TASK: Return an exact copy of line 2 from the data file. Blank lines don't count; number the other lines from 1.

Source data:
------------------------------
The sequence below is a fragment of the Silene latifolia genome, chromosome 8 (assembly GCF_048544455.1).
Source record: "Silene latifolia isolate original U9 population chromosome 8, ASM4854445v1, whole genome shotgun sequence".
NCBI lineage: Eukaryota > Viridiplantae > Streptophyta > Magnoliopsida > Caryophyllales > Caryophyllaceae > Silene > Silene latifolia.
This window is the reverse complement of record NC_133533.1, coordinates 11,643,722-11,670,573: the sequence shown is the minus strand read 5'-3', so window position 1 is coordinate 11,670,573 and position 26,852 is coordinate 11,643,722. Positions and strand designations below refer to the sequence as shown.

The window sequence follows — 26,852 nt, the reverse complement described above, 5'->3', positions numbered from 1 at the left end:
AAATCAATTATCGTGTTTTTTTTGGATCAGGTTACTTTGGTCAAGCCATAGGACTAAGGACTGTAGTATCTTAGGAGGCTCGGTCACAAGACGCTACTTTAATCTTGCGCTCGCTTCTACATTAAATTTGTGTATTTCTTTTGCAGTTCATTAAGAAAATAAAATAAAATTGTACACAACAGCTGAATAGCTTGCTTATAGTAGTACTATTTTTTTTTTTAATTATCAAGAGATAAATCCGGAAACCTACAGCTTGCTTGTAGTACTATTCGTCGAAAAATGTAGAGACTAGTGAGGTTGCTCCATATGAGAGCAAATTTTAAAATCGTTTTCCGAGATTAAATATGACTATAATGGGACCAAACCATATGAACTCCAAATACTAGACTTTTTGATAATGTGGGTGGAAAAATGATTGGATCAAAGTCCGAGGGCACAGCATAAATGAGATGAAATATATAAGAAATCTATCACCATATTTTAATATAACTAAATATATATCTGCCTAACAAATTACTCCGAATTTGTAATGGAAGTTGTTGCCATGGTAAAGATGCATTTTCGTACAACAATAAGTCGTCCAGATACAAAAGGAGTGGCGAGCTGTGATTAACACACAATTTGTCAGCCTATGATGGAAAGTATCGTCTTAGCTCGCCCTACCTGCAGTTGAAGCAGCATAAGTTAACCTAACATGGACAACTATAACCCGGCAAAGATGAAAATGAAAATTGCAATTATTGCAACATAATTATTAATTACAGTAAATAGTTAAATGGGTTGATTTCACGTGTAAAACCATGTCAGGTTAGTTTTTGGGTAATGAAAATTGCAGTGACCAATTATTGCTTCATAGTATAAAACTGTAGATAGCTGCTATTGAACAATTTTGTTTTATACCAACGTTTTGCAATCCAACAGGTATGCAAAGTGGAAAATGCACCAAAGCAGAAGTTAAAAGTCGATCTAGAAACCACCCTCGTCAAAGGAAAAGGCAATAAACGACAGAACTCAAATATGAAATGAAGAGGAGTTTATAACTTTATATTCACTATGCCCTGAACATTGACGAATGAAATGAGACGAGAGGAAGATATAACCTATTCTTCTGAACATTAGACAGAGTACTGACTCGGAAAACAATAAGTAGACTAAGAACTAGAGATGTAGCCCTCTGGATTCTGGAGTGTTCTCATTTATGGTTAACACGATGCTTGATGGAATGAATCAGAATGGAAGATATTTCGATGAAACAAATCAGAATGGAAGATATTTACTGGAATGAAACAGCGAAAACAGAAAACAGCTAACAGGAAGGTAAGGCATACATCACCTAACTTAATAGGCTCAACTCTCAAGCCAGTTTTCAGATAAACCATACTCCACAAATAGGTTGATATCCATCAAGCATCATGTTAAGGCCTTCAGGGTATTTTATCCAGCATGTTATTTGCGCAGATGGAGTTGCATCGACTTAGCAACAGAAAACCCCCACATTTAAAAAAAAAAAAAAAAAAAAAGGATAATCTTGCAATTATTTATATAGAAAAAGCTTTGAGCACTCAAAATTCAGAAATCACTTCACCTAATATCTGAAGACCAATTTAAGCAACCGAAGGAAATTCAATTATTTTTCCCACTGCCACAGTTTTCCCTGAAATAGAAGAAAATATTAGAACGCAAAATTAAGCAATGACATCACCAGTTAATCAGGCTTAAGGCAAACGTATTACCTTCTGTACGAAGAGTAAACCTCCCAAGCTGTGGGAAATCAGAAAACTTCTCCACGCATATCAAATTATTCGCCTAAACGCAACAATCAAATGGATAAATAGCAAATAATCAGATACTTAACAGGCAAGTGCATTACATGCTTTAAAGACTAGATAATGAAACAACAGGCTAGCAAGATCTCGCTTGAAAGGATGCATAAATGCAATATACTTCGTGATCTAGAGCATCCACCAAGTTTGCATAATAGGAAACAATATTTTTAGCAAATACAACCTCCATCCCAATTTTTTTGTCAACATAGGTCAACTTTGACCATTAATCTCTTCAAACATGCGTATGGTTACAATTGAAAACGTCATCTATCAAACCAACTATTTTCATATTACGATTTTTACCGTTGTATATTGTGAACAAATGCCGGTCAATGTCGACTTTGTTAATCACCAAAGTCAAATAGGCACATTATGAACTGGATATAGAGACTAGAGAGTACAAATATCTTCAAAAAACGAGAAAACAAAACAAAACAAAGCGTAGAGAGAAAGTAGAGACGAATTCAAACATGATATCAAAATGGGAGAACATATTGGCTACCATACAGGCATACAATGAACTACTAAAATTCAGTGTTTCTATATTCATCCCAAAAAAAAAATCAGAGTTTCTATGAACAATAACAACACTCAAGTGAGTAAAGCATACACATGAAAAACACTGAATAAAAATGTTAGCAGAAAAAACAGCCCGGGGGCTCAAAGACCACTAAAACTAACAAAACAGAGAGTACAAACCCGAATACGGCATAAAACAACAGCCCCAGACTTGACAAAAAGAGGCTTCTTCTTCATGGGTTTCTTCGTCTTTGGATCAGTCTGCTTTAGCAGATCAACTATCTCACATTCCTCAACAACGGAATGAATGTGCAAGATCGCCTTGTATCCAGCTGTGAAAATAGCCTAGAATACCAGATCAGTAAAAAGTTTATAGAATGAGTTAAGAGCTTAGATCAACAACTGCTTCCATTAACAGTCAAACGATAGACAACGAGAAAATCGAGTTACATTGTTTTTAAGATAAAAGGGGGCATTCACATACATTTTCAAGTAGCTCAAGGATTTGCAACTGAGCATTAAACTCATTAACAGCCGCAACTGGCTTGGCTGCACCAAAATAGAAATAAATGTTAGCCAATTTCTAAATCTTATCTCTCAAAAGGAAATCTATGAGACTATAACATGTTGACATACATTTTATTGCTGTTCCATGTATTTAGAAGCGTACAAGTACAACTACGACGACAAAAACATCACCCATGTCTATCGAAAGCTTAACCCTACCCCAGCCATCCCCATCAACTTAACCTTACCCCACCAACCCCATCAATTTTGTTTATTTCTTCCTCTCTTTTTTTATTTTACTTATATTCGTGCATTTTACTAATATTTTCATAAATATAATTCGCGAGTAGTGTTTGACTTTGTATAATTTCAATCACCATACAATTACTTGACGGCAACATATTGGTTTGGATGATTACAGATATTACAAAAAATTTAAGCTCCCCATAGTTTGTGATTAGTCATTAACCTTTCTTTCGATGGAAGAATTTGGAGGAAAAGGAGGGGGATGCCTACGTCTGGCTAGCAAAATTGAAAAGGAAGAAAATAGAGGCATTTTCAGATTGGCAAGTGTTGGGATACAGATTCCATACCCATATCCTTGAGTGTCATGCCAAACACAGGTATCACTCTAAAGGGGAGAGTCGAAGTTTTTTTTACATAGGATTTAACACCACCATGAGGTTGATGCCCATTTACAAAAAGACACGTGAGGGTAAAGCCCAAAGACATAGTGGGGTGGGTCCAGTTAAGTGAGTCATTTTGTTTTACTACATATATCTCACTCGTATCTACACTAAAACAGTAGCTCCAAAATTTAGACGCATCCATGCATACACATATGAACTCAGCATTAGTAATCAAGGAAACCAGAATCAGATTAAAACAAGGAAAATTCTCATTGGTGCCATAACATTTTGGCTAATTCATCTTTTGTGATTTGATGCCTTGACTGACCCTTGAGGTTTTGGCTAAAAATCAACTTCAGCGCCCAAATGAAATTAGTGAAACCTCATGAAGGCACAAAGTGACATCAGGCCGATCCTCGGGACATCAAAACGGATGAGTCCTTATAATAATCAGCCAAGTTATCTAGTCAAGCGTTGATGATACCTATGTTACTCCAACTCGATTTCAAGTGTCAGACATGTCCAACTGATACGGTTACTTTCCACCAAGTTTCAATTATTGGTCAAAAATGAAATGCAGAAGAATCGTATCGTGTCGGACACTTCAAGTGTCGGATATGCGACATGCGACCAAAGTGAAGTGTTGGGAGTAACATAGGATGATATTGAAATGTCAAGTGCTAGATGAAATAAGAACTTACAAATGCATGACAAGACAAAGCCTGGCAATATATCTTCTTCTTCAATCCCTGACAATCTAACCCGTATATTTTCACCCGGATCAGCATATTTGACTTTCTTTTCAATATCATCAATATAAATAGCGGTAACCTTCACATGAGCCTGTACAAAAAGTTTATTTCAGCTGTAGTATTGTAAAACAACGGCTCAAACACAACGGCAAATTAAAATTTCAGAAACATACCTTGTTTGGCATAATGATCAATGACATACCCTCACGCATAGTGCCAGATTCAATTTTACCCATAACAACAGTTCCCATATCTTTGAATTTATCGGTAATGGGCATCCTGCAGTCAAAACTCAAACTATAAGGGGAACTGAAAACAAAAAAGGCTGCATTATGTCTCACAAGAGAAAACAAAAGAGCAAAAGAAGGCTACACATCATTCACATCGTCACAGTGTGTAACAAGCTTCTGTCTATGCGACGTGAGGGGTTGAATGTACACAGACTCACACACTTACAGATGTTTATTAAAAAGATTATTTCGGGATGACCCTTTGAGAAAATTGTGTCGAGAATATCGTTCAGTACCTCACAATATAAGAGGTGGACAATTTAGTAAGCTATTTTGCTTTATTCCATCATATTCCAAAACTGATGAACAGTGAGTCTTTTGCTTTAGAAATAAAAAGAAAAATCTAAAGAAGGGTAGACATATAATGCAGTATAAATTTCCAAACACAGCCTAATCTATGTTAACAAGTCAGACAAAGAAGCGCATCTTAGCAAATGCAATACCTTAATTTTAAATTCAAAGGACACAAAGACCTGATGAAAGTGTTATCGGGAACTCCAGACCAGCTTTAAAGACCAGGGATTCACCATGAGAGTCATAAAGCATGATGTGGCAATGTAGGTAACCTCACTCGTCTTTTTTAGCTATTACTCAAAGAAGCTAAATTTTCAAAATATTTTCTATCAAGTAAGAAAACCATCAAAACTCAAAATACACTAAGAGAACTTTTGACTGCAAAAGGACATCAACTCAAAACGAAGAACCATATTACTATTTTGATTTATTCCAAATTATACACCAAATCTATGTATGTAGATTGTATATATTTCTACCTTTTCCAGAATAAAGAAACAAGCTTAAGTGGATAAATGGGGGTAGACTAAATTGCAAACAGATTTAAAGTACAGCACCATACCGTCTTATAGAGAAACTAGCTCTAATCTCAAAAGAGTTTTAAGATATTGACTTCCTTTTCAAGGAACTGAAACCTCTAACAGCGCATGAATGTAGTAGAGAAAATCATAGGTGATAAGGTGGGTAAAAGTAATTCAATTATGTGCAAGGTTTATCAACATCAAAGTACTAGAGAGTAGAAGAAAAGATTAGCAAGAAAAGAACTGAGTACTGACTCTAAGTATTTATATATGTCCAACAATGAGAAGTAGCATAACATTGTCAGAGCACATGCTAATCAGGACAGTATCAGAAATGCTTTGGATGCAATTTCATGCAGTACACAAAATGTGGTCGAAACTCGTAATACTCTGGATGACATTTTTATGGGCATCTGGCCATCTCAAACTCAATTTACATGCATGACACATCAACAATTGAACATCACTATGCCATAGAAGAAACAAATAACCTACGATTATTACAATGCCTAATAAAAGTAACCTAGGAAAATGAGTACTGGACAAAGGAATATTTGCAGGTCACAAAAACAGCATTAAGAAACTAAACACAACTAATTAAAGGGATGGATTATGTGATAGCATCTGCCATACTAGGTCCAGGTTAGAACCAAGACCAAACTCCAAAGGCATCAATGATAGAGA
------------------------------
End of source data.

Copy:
Source record: "Silene latifolia isolate original U9 population chromosome 8, ASM4854445v1, whole genome shotgun sequence".